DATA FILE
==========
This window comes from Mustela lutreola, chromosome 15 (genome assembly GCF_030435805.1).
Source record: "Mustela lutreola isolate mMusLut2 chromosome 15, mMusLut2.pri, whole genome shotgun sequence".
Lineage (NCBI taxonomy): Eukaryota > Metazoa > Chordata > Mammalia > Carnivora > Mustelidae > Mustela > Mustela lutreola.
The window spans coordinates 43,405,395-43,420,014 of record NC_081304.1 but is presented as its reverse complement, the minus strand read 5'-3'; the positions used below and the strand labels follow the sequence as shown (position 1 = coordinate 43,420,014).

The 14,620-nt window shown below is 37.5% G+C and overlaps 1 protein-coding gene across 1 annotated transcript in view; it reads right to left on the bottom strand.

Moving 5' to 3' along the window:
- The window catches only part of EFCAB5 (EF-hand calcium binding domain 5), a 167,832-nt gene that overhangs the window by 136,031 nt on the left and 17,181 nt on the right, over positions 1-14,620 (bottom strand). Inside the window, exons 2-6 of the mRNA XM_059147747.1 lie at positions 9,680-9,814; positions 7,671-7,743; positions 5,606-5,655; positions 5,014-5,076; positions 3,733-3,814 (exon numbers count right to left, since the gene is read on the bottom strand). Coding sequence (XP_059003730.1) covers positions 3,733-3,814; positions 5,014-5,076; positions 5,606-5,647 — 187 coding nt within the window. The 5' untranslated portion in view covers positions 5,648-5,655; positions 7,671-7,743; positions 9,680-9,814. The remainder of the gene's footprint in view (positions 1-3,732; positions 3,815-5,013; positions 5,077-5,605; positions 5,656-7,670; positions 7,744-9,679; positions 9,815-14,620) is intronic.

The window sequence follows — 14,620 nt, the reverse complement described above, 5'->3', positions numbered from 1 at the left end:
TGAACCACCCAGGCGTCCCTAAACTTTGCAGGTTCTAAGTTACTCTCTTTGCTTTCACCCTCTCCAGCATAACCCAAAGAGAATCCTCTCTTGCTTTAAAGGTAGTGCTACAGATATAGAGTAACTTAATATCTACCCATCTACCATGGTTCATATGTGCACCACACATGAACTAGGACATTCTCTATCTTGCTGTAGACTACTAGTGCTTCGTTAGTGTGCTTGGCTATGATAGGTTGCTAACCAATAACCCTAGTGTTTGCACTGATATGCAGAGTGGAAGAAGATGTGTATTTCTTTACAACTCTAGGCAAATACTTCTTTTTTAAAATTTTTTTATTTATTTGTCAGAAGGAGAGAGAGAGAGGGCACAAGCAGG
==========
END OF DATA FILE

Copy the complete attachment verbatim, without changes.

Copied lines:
This window comes from Mustela lutreola, chromosome 15 (genome assembly GCF_030435805.1).
Source record: "Mustela lutreola isolate mMusLut2 chromosome 15, mMusLut2.pri, whole genome shotgun sequence".
Lineage (NCBI taxonomy): Eukaryota > Metazoa > Chordata > Mammalia > Carnivora > Mustelidae > Mustela > Mustela lutreola.
The window spans coordinates 43,405,395-43,420,014 of record NC_081304.1 but is presented as its reverse complement, the minus strand read 5'-3'; the positions used below and the strand labels follow the sequence as shown (position 1 = coordinate 43,420,014).

The 14,620-nt window shown below is 37.5% G+C and overlaps 1 protein-coding gene across 1 annotated transcript in view; it reads right to left on the bottom strand.

Moving 5' to 3' along the window:
- The window catches only part of EFCAB5 (EF-hand calcium binding domain 5), a 167,832-nt gene that overhangs the window by 136,031 nt on the left and 17,181 nt on the right, over positions 1-14,620 (bottom strand). Inside the window, exons 2-6 of the mRNA XM_059147747.1 lie at positions 9,680-9,814; positions 7,671-7,743; positions 5,606-5,655; positions 5,014-5,076; positions 3,733-3,814 (exon numbers count right to left, since the gene is read on the bottom strand). Coding sequence (XP_059003730.1) covers positions 3,733-3,814; positions 5,014-5,076; positions 5,606-5,647 — 187 coding nt within the window. The 5' untranslated portion in view covers positions 5,648-5,655; positions 7,671-7,743; positions 9,680-9,814. The remainder of the gene's footprint in view (positions 1-3,732; positions 3,815-5,013; positions 5,077-5,605; positions 5,656-7,670; positions 7,744-9,679; positions 9,815-14,620) is intronic.

The window sequence follows — 14,620 nt, the reverse complement described above, 5'->3', positions numbered from 1 at the left end:
TGAACCACCCAGGCGTCCCTAAACTTTGCAGGTTCTAAGTTACTCTCTTTGCTTTCACCCTCTCCAGCATAACCCAAAGAGAATCCTCTCTTGCTTTAAAGGTAGTGCTACAGATATAGAGTAACTTAATATCTACCCATCTACCATGGTTCATATGTGCACCACACATGAACTAGGACATTCTCTATCTTGCTGTAGACTACTAGTGCTTCGTTAGTGTGCTTGGCTATGATAGGTTGCTAACCAATAACCCTAGTGTTTGCACTGATATGCAGAGTGGAAGAAGATGTGTATTTCTTTACAACTCTAGGCAAATACTTCTTTTTTAAAATTTTTTTATTTATTTGTCAGAAGGAGAGAGAGAGAGGGCACAAGCAGG